Thursday, 29 September 2011

My new business partner

Dr Alasdair Rutherford is a research economist I first met two years ago, when we were both working for Volunteer Development Scotland; I was Learning & Development Manager, and Alasdair was Research & Development Manager. We collaborated on a number of learning evaluation projects, such as for the NHS in Scotland.

Alasdair has a string of impressive academic qualifications, including two first degrees (if that’s not an oxymoron), a study exchange in Germany, a Masters and a PhD, not to mention a sheaf of published papers. He is currently a Research Fellow at the University of Stirling.

We calculate that our respective knowledge and skill sets, one in learning and development, the other in research and development, complement each other perfectly for a business specialising in the evaluation of learning and development.

Alasdair’s interests and skills include econometrics, statistics, formative and summative evaluation, economic and social research, quantitative and qualitative research, data analysis, and database design and administration. I commend Alasdair to you, and I look forward to working with him in applying his extensive range of skills and methods to the learning activities of our corporate clients.


Tuesday, 20 September 2011

Three theses on learning evaluation



Not enough is happening. Not enough learning and development (L&D) is being evaluated, and when it is being done, it is not being done robustly, systematically, or effectively. As a rule of thumb, organisations should spend 10-15% of their L&D budget on evaluation, but how many do that? Evaluation is insufficiently understood and applied.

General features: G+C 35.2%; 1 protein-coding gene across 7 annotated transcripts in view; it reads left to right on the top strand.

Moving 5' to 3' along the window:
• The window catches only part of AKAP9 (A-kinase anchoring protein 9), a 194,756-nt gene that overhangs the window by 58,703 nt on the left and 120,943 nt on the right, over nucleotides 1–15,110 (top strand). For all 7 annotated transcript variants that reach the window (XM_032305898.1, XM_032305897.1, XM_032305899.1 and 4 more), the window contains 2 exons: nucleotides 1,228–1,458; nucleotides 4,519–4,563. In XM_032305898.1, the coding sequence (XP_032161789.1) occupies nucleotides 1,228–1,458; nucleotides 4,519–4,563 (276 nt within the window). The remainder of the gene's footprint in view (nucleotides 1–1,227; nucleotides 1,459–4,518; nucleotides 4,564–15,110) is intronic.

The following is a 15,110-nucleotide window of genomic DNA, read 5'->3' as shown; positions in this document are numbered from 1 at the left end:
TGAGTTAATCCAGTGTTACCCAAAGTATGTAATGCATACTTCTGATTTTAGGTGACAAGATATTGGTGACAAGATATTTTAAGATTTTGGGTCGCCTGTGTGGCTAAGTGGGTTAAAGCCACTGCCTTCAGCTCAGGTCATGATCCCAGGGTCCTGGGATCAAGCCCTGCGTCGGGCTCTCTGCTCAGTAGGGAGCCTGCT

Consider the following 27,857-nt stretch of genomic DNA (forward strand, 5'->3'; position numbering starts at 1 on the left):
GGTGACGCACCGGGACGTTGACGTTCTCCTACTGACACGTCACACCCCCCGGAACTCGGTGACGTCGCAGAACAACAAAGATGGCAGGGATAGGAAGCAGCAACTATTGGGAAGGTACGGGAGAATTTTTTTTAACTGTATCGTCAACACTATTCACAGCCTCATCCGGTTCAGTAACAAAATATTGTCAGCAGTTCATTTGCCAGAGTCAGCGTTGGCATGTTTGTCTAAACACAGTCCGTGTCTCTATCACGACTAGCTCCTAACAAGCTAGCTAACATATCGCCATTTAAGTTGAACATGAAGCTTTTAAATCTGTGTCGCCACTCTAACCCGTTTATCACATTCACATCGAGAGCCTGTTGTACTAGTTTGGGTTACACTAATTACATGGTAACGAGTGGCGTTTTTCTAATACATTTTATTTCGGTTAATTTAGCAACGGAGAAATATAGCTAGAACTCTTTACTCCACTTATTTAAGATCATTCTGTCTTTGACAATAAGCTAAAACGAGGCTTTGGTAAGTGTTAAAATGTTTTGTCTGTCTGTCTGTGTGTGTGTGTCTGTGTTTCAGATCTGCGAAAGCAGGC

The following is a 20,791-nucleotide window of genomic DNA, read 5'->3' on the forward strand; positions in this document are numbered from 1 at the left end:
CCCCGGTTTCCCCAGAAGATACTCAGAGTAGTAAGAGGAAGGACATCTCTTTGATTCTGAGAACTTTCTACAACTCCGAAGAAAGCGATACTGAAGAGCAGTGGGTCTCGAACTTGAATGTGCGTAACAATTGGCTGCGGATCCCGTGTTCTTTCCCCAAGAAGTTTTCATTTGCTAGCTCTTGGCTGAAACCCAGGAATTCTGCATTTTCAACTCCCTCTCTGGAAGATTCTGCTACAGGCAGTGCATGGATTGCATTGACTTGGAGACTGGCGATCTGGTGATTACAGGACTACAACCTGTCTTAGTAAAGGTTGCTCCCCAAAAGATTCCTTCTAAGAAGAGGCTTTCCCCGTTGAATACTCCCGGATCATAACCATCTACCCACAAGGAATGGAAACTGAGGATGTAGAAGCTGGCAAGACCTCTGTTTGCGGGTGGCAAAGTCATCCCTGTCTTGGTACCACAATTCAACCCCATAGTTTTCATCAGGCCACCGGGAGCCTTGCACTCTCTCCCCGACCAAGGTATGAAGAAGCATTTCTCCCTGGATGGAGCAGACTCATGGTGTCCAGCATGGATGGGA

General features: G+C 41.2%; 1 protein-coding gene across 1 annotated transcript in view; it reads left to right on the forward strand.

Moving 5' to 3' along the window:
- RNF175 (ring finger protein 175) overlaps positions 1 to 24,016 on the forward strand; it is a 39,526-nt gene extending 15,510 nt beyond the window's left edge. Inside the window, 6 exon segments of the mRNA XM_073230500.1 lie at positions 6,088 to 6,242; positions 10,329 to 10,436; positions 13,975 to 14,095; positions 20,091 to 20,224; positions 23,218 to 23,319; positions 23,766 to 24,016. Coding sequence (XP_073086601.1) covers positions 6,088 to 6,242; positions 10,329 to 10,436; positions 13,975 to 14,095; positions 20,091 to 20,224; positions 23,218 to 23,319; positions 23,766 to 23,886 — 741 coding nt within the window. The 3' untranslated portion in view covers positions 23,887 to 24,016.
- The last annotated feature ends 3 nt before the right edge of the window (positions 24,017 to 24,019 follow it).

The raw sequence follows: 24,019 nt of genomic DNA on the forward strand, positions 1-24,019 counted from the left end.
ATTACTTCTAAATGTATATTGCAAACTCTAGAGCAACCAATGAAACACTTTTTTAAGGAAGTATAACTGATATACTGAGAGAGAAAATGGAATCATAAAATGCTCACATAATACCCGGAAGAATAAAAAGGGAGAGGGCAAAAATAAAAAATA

There is too much dogma. There are a great many models and tools for L&D evaluation, and just as many petty disagreements about what works and what doesn’t. ROI doesn’t negate Kirkpatrick, any more than ROE negates ROI, and yet many L&D professionals take a partisan view supporting a particular tool, when the truth is that every model and tool has its place – the trick is to be able to select the right one for the right situation.

It’s not just about costs, but value. Many organisations are cost aware, but hardly any are value aware. To appreciate the full impact of L&D, we need to recognise all the different kinds of value it adds, both quantitatively and qualitatively. Organisations need to become more conscious of value, and strive for total value add.

Friday, 16 September 2011

Learning evaluation solutions

Keen readers of this blog may have noticed a shift of emphasis in recent posts. I've apparently become much more interested in the evaluation of learning and development. In fact, this has been a career-long interest, and has always formed a part of my professional work. However, I have let the cat out of the bag with my latest LinkedIn update - "planning a new venture!"

I've written about learning evaluation for CIPD's HR Inform website, and a quarter of my new book, 101 Learning & Development Tools, is about evaluation. Now I'm setting up a new firm, with a partner, in the business incubator at the University of Stirling. We'll be offering learning evaluation solutions to corporate clients from next month, October 2011.

More to follow, and in the meantime, I'd be interested in any questions, comments, or especially invitations to discuss how we may be able to help your business.